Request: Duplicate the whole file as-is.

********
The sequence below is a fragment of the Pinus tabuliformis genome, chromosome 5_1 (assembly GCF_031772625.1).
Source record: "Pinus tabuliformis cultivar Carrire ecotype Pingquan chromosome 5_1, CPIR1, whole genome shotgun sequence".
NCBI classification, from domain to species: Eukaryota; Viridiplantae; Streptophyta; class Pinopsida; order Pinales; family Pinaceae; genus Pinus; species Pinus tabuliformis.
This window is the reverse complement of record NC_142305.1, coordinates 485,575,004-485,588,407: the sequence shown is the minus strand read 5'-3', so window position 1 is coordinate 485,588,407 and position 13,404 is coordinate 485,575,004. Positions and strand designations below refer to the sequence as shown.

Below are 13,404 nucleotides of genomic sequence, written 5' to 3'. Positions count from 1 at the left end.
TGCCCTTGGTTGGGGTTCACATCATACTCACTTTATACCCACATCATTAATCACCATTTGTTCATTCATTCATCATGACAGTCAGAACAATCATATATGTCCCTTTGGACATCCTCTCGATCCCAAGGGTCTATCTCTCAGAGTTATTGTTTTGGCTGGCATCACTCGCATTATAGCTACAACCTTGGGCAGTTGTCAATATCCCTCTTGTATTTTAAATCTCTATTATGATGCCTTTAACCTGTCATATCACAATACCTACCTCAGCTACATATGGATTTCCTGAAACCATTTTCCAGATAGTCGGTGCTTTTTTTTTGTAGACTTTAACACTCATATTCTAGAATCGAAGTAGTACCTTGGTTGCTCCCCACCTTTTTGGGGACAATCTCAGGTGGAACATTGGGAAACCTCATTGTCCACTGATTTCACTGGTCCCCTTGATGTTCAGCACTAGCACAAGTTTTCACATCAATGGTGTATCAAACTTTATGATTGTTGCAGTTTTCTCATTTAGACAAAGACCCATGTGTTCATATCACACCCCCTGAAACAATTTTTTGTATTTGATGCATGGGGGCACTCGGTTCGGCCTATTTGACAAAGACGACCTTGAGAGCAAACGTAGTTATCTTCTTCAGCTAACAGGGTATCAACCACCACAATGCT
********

The sequence below is a fragment of the Pinus tabuliformis genome, chromosome 5_1 (assembly GCF_031772625.1).
Source record: "Pinus tabuliformis cultivar Carrire ecotype Pingquan chromosome 5_1, CPIR1, whole genome shotgun sequence".
NCBI classification, from domain to species: Eukaryota; Viridiplantae; Streptophyta; class Pinopsida; order Pinales; family Pinaceae; genus Pinus; species Pinus tabuliformis.
This window is the reverse complement of record NC_142305.1, coordinates 485,575,004-485,588,407: the sequence shown is the minus strand read 5'-3', so window position 1 is coordinate 485,588,407 and position 13,404 is coordinate 485,575,004. Positions and strand designations below refer to the sequence as shown.

Below are 13,404 nucleotides of genomic sequence, written 5' to 3'. Positions count from 1 at the left end.
TGCCCTTGGTTGGGGTTCACATCATACTCACTTTATACCCACATCATTAATCACCATTTGTTCATTCATTCATCATGACAGTCAGAACAATCATATATGTCCCTTTGGACATCCTCTCGATCCCAAGGGTCTATCTCTCAGAGTTATTGTTTTGGCTGGCATCACTCGCATTATAGCTACAACCTTGGGCAGTTGTCAATATCCCTCTTGTATTTTAAATCTCTATTATGATGCCTTTAACCTGTCATATCACAATACCTACCTCAGCTACATATGGATTTCCTGAAACCATTTTCCAGATAGTCGGTGCTTTTTTTTTGTAGACTTTAACACTCATATTCTAGAATCGAAGTAGTACCTTGGTTGCTCCCCACCTTTTTGGGGACAATCTCAGGTGGAACATTGGGAAACCTCATTGTCCACTGATTTCACTGGTCCCCTTGATGTTCAGCACTAGCACAAGTTTTCACATCAATGGTGTATCAAACTTTATGATTGTTGCAGTTTTCTCATTTAGACAAAGACCCATGTGTTCATATCACACCCCCTGAAACAATTTTTTGTATTTGATGCATGGGGGCACTCGGTTCGGCCTATTTGACAAAGACGACCTTGAGAGCAAACGTAGTTATCTTCTTCAGCTAACAGGGTATCAACCACCACAATGCT